Living a stone’s throw from Canada, I’ve been fortunate to catch a slow but steady stream of Quebecois cinema over the years. I’m amazed by the obscurity, in America, of even the greatest figures of Quebecois film history: Michel Brault, Claude Jutra, Pierre Perrault, Gilles Groulx, etc. In fact, even in English Canada, their work is not ubiquitous; I’m not exactly sure why. I wouldn’t be surprised if it had something to do with underlying Anglophone/Francophone tensions and Quebec’s vigorous sense of identity—distinct from its identity as simply another Canadian province—but these are just casual suspicions.
So, what I’ve done here is throw together a small and highly personal collection of strong Quebecois cinema I’ve had the fortune to discover over the years.
But first, some film-historical background, in broad strokes. Cinema in Quebec was influenced and shaped, in the mid-1950’s, by one crucially important factor: pioneering innovations in cinéma vérité documentary filmmaking that occurred at the state-supported National Film Board (NFB). When the NFB headquarters moved from Ottawa, Ontario to Montreal, Quebec in ’56, it opened the door for greater involvement by local filmmakers.
The 15-minute Les Raquetteurs (1958), by Michel Brault and Gilles Groulx, is a key film. It documents a snowshoe festival in rural Quebec, and is generally considered to be the first work of le direct (“direct cinema”). It had no pre-planned script, used no voiceover narration and captured real events as they played out, with minimum intervention. (Now, I’m not exactly sure how “direct cinema” differs from “cinéma vérité,” although I also suspect these terms don’t have locked-down, universally agreed-upon definitions.) The film’s images consist mainly of: villagers, the wintry Canadian landscape, the performance of traditional rituals.
Then, Pierre Perrault and Michel Brault traveled to a rural community on the Gulf of St. Lawrence to make Pour La Suite Du Monde (1962), which became the first Canadian film to compete at Cannes. They persuaded the village inhabitants to resurrect the old practice of hunting the Beluga whale by using a trap of tall wooden staffs placed in the shallows of the river. The film lyrically documents the ways of work—and ways of leisure—of this rustic community. A note: the title of the film translates as “So That The World Goes On,” but the English-subtitled version is sometimes known as The Moontrap.
Jean Rouch springs to mind when we think of cinéma vérité but it is little known that Michel Brault traveled to France to initiate Rouch into the uses of new cameras and camera/sound technologies in the late 50’s, and worked on Rouch and Morin’s Chronicle of a Summer (1961). I found this generous quote from Rouch: “All that we’ve done in France in the area of cinéma vérité came from the National Film Board. It was Brault who brought a new technique of shooting that we hadn’t known and that we have copied ever since.” There is also an interesting Canadian documentary called Cinéma Vérité: Defining The Moment (1999) by Peter Wintonick—he also made Manufacturing Consent: Noam Chomsky—that traces the development of the movement and Canada’s role in it. I’m not sure it’s on DVD but it has aired on cable. It interviews numerous key players (including Brault, Rouch, Perrault, Richard Leacock, Bob Drew, etc) and is well worth a look.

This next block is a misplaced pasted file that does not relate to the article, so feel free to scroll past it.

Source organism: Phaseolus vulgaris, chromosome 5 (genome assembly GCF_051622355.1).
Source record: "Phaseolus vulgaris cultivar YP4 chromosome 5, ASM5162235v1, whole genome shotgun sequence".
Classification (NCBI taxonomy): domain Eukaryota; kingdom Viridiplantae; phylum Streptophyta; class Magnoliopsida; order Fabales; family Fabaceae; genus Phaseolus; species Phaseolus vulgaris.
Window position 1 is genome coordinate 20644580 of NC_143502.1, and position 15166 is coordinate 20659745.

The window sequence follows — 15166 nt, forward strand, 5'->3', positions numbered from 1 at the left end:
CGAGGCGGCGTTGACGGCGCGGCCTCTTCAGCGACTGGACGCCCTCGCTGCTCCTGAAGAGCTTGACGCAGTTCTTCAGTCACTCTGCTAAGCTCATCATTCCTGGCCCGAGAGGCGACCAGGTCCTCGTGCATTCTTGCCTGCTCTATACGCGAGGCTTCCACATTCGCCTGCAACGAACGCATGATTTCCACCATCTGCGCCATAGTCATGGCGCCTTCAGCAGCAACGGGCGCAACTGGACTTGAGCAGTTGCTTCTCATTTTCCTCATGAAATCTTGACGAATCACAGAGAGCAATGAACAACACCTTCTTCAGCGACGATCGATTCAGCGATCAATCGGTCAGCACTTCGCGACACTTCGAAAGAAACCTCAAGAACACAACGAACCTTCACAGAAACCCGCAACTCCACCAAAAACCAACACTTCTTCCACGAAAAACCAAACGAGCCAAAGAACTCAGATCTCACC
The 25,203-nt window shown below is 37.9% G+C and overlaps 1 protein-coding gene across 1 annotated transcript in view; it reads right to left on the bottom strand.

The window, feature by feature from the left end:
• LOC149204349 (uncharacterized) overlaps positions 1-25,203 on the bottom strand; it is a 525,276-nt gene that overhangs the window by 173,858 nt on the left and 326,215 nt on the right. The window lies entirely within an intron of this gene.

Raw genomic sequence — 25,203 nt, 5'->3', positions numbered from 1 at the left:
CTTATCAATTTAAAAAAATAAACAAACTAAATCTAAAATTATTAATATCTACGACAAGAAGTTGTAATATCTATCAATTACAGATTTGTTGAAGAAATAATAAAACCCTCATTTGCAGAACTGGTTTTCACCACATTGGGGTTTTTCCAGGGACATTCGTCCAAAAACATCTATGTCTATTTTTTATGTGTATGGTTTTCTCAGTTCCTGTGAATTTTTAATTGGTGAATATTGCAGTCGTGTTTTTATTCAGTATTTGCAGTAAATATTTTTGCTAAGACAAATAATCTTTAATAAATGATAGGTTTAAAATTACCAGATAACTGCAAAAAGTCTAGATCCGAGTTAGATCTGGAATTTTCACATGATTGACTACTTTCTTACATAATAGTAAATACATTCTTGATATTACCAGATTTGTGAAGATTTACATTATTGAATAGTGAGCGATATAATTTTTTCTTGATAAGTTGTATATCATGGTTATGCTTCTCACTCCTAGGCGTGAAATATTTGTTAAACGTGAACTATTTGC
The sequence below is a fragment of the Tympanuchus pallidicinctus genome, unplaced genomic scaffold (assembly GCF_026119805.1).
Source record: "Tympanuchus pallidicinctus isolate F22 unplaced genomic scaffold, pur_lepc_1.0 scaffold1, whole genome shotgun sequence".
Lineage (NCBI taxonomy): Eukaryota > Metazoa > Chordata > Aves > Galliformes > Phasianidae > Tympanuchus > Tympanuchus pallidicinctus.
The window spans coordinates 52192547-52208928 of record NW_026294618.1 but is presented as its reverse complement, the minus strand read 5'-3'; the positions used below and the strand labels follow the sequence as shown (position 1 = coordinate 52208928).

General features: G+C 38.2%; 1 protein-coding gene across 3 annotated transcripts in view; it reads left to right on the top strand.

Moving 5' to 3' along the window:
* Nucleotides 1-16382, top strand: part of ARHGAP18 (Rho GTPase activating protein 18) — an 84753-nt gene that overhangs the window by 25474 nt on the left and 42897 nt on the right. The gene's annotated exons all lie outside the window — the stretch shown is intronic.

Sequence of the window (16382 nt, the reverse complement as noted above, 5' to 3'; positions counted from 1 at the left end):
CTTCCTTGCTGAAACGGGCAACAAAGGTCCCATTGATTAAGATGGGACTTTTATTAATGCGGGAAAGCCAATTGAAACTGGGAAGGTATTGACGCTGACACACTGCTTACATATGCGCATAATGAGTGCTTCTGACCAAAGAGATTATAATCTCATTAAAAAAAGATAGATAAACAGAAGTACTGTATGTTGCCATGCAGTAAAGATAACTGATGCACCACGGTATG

Chris Gehman: “Brault’s documentary style is at once an affirmation of and a rebuke to theorists of cinéma vérité: While his approach to the documentary is anti-literary and emphasizes the unscripted gathering of film and sound images, to be given their finished form in the editing process, his shooting style opposes the notion of the documentary as a form of surreptitious surveillance put forward by theorists such as Dziga Vertov, who emphasized the importance of “life caught unawares.” For Brault, this approach, perhaps voyeuristic and indicative of veiled aggression, is characterized by the use of the telephoto lens, which allows a camera operator to photograph a subject from a distance and without the subject’s knowledge. Brault’s documentary camerawork, in contrast, is a distinctly “wide-angle” style, putting the camera operator in close proximity to his subjects, not separate from but within the action, and it is this style, derived from a strongly-held ethical position, that makes his contribution so distinctive.”
More good Brault. Les Ordres (1974), which won Best Director at Cannes, is a political docudrama that deals with the fate of five characters—composites of actual people—following their arrests when the War Measures Act was implemented in Quebec during the October Crisis of 1970. Civil rights were suspended in Quebec during this period, and many innocent people were arrested and held without being charged. The film tracks the characters without painting a detailed picture of the sociopolitical context of the time, which makes it both inescapably specific—especially for Canadians who could not help but be acutely aware of the period the film documents—and also universal.